Photosynthetic and developmental traits associated with genotypic differences in durum wheat yield across the Mediterranean basin
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Villegas Tort Dolors, Nieves Aparicio, Nachit Miloudi, Jose Luis Araus, Conxita Royo. (1/7/2000). Photosynthetic and developmental traits associated with genotypic differences in durum wheat yield across the Mediterranean basin. Australian Journal of Agricultural Research, 51 (7), pp. 891 -901.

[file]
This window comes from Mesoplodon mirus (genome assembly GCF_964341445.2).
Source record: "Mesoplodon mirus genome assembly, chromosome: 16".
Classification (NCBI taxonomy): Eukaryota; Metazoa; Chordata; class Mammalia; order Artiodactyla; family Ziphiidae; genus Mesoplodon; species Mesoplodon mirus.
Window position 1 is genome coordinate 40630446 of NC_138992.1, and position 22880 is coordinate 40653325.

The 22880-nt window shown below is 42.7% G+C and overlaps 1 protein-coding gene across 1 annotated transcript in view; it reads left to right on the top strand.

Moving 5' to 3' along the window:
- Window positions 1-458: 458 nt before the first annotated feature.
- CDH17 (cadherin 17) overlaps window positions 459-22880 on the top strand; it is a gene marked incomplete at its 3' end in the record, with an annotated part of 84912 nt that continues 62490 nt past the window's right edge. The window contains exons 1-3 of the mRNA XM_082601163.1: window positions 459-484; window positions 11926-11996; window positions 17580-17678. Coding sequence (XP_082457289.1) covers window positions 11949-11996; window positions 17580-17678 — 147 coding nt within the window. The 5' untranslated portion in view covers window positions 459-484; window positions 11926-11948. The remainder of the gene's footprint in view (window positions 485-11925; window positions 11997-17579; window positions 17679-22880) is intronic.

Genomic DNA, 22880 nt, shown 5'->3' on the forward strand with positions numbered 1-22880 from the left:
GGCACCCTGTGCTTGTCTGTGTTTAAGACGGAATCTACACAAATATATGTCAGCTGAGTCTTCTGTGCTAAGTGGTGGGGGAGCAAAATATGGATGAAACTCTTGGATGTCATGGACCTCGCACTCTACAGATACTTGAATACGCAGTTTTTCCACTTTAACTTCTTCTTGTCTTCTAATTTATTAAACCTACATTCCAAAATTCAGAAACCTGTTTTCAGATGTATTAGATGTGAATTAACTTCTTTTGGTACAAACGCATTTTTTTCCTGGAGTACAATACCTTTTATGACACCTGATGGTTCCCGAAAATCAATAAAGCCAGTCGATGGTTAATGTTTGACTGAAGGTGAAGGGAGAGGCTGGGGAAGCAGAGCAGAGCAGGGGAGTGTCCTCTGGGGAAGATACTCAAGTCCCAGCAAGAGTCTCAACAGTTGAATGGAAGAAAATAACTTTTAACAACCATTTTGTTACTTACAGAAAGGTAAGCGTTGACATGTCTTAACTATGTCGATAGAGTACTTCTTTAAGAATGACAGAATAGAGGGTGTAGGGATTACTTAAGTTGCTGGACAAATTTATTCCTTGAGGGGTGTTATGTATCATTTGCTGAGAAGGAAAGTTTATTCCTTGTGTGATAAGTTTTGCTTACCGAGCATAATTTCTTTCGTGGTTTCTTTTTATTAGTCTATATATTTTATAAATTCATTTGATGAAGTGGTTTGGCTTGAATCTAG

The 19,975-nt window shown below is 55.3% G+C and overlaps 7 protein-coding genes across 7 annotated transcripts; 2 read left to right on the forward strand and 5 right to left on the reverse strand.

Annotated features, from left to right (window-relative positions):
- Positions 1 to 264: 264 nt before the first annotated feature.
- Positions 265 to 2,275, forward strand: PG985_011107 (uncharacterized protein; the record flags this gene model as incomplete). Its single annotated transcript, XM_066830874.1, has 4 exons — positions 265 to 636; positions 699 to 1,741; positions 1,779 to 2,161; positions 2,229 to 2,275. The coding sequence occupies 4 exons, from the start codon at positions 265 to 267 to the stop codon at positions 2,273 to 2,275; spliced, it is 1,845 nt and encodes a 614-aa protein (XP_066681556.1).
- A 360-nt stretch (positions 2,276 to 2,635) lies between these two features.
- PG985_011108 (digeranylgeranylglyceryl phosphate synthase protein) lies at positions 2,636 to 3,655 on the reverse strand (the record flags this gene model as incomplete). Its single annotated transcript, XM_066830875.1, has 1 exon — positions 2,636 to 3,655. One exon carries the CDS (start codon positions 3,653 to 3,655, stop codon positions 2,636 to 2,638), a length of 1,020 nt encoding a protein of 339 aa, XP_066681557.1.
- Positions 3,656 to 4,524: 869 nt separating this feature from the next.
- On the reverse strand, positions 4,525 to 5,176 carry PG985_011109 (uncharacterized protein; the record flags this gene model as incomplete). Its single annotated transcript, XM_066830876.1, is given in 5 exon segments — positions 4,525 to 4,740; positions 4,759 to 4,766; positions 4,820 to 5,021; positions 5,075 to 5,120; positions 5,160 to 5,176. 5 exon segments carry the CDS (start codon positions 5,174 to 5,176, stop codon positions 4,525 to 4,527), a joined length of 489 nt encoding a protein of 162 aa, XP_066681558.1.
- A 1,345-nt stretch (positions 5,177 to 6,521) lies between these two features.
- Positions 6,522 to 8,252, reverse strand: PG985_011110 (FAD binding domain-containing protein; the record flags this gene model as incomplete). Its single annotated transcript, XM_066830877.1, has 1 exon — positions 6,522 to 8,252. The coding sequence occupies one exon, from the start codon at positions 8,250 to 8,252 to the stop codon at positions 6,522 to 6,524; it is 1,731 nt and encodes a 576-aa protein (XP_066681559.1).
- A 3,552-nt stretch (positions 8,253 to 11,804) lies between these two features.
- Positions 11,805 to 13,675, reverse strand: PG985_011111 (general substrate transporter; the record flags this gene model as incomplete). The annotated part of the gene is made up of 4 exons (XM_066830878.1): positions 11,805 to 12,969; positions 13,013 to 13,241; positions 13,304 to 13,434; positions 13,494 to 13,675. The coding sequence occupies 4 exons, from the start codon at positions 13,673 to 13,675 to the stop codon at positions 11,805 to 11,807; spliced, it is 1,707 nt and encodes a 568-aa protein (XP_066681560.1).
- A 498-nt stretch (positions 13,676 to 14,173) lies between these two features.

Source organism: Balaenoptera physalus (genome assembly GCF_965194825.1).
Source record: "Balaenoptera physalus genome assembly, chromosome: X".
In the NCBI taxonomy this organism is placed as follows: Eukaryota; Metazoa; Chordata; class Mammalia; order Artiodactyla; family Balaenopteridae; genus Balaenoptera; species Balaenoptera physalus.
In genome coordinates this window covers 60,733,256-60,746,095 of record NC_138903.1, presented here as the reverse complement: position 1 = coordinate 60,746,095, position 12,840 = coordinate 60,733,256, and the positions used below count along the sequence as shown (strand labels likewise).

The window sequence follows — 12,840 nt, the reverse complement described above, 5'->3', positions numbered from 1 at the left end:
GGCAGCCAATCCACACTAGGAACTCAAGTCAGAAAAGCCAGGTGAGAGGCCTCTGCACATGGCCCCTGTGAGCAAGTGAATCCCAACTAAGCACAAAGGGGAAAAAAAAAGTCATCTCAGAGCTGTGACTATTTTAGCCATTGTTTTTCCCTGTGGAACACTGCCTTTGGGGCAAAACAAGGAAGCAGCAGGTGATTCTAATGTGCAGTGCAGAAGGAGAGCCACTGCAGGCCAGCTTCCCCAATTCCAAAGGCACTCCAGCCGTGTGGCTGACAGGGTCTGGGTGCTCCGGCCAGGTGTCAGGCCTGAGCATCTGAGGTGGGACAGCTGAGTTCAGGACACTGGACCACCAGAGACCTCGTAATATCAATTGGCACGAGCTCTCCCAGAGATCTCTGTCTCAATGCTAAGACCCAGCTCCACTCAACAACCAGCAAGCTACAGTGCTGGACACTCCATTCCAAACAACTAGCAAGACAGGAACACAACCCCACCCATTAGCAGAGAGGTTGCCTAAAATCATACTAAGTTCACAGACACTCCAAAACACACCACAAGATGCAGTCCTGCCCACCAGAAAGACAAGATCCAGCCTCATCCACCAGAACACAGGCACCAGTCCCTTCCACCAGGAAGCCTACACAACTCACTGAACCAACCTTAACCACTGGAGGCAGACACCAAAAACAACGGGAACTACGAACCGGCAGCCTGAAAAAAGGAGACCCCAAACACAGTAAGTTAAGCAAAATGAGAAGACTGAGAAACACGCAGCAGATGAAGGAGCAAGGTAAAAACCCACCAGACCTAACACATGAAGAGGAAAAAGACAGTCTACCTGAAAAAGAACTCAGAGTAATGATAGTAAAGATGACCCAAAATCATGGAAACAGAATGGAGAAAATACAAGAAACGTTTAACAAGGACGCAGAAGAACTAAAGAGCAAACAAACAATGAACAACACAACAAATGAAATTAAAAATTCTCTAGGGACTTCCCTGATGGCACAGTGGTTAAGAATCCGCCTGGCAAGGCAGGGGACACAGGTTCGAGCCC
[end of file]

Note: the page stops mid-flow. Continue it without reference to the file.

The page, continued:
The relationships between various morphophysiological traits and yield were studied in durum wheat (Triticum durum Desf.) grown in Mediterranean conditions. Two sets of 22 genotypes were used. One was developed for semi-humid environments (TA-genotypes) and was cultivated in 22 trials around the Mediterranean basin with a mean yield across genotypes and environments of 4925 kg/ha. The other set was developed for drier conditions (CA-genotypes) and was cultivated in 15 trials, with a mean yield of 3501 kg/ha. Morphophysiological traits for each set were evaluated in 2 trials with contrasting water regimes conducted in north-eastern Spain: Lleida-rainfed (LR) and Lleida-irrigation (LI). Two kinds of traits were evaluated: developmental traits, including early vigour, plant height, and phenology (days from planting to heading and to maturity); and traits related to photosynthetic performance such as canopy temperature and chlorophyll content of the flag leaf, both measured during grain filling, and carbon isotope discrimination of mature grains. All the traits, measured in both Lleida trials, were related to the mean yield of the same genotypes across all the sites where they were cultivated. Yield measured at either of the 2 environments at Lleida was a much poorer predictor of genotype differences in mean yield than most of the traits. Nevertheless, the kind of environment where the morphophysiological traits were evaluated affected the performance of these traits as yield predictors. The combination of significant traits measured in the better environment (LI) explained 71% and 55% of genotype variability in yield within TA- and CA-genotypes, respectively, but only 56% and 27% when they were evaluated at LR. On the other hand, growing conditions of the yield trials was the main factor determining the best combination of traits. For TA-genotypes, larger yields were associated with shorter plants and higher carbon isotope discrimination (Δ) of grains, and to a lesser extent with higher early vigour and lower canopy temperature, whereas phenological traits made no contribution to explaining genotype differences in yield. For the CA-genotypes, higher yields were related to an earlier heading date or alternatively to a higher chlorophyll content during grain filling. A higher Δ in mature kernels also seems to be a positive trait.
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